A trade involving TJ Brodie seemed a formality when the Flames kicked off their offseason. But, almost four full months into Calgary’s summer, Brodie remains a member of the team and the likelihood of dealing him seems much less as August begins. In fact, with training camp just over a month away, Brodie’s role feels a whole lot more important now than it did when things wrapped up in April.

The right side

With Michael Stone’s buyout made official late last week, the Flames are left with just two natural right shot defenders with NHL experience: Travis Hamonic and Rasmus Andersson. Even though he actually shoots left, we’ll lump Brodie into the right side conversation, too; as we know, he’s somewhat of an anomaly preferring to play on the off side. That leaves Calgary with a blueline depth chart looking something like below.

Left D Right D
Mark Giordano Travis Hamonic
Noah Hanifin TJ Brodie
Juuso Valimaki Rasmus Andersson
Oliver Kylington
Brandon Davidson
Rinat Valiev

Head coach Bill Peters is on the record with his preference for a left and right shot on each pair, which technically won’t be possible with the current roster. However, Peters is also fine playing Brodie on the right, which gives him three pairings that fit the bill. But what if someone gets injured?

Brodie’s role

With Stone no longer in the fold, the Flames have a little less of a cushion on the right side. Say what you want about Stone’s contract, but he was still an NHL defender and gave the team nice flexibility. The buyout had to happen, but it definitely puts more pressure on the remaining players on that side. All of a sudden, Brodie’s ability to eat big minutes and play up and down the depth chart becomes far more important.

Mark Giordano-Rasmus Andersson
Noah Hanifin-Travis Hamonic
Juuso Valimaki-TJ Brodie

The alignment above is how most believe Calgary will start the season on the back, injuries not withstanding. Considering Hamonic has never played more than 74 games in a season, though, there’s a solid chance Brodie will have to play an elevated role if indeed he starts on the third pair.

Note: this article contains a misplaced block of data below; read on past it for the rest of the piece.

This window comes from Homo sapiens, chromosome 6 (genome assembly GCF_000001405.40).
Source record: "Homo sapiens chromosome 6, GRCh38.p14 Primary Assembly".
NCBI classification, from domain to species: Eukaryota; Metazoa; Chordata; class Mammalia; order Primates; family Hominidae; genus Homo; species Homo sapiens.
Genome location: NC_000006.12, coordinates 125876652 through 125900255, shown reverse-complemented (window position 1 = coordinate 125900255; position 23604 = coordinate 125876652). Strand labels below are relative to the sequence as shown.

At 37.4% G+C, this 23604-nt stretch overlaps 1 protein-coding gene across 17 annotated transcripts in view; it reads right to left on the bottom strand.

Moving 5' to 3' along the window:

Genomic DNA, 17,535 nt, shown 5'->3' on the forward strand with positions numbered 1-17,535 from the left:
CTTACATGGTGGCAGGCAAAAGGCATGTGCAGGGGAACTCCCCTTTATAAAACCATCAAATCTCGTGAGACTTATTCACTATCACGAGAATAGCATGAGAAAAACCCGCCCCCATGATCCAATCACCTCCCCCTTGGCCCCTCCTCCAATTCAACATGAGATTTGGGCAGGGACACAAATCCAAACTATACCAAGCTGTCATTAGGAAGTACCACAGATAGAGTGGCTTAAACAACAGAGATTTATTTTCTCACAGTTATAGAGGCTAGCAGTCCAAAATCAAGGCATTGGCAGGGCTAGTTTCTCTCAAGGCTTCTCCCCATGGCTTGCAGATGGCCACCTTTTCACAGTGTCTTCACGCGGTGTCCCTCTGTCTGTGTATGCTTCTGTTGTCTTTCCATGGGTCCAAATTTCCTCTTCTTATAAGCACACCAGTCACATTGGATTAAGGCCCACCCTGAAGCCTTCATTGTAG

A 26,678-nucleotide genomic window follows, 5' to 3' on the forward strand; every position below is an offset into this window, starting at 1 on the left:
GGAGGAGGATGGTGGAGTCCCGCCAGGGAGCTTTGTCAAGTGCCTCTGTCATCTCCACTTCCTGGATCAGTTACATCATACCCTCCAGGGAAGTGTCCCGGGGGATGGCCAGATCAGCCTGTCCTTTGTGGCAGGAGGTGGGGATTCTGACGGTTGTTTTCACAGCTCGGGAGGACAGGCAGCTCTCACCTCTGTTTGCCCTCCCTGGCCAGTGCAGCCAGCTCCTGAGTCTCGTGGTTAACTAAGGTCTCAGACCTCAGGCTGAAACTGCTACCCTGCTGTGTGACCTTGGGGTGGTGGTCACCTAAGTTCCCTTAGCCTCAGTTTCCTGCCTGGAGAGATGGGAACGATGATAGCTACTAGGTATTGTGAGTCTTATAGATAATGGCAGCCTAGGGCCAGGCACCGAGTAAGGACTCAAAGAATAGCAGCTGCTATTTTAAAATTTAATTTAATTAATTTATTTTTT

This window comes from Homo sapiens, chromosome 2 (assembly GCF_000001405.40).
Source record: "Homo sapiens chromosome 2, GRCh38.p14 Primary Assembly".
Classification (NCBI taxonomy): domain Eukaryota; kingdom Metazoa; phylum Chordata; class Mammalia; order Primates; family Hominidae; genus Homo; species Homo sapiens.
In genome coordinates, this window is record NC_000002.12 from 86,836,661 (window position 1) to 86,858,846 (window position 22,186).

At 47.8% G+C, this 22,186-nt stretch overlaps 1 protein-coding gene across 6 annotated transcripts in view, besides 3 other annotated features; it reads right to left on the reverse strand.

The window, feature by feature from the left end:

Furthermore, as high as I am on Andersson, he has very limited experience playing top pairing minutes. As much as I think that’s where he’ll be for the bulk of his career, a few growing pains this year wouldn’t be unheard of. If that’s the case, Peters always has the ability to move Brodie back up with Giordano.

Brodie has had his struggles over the last three seasons, but as frustrated as he might make you, he still belongs in the NHL. At this stage, I don’t think Brodie is best used on the top pair, but he provides the Flames with versatility. Brodie can still log big minutes and can play up and down the lineup; if he’s in Calgary to start the season, he’ll present the team with options.

Is a trade still possible?

TJ Brodie

Of course it is. With Matthew Tkachuk unsigned, the Flames are still actively trying to move out money. We already know Brodie was close to being part of a Nazem Kadri deal earlier this summer, so if Calgary were to move him between now and October, it won’t be a stunner. From a competitive standpoint, though, it’s no longer as attractive a proposition.

Right now, the best case if they were to trade Brodie would see the Flames get a cheaper right shot in return. I question how realistic that is, but if Calgary could bring in a d-man with NHL experience to play the right while still saving money, I think they’d jump at the chance.

A more realistic scenario could see the Flames move Brodie for a more nominal return (a mid-round draft pick, perhaps) while eating part of his salary. Of course, this would leave Calgary in a spot where they’d have to use two left shots on a third pair, which isn’t ideal. As a colleague of mine passed along, though, it’s better than not signing Tkachuk.

At this stage, I believe the chances the Flames move Brodie are significantly lower than they were in April, May, or June. As such, there’s a good chance he’s on the roster to start the season on an expiring contract. If that’s the case, his role on Calgary’s blueline looks to be far more crucial than we might have thought a few months ago.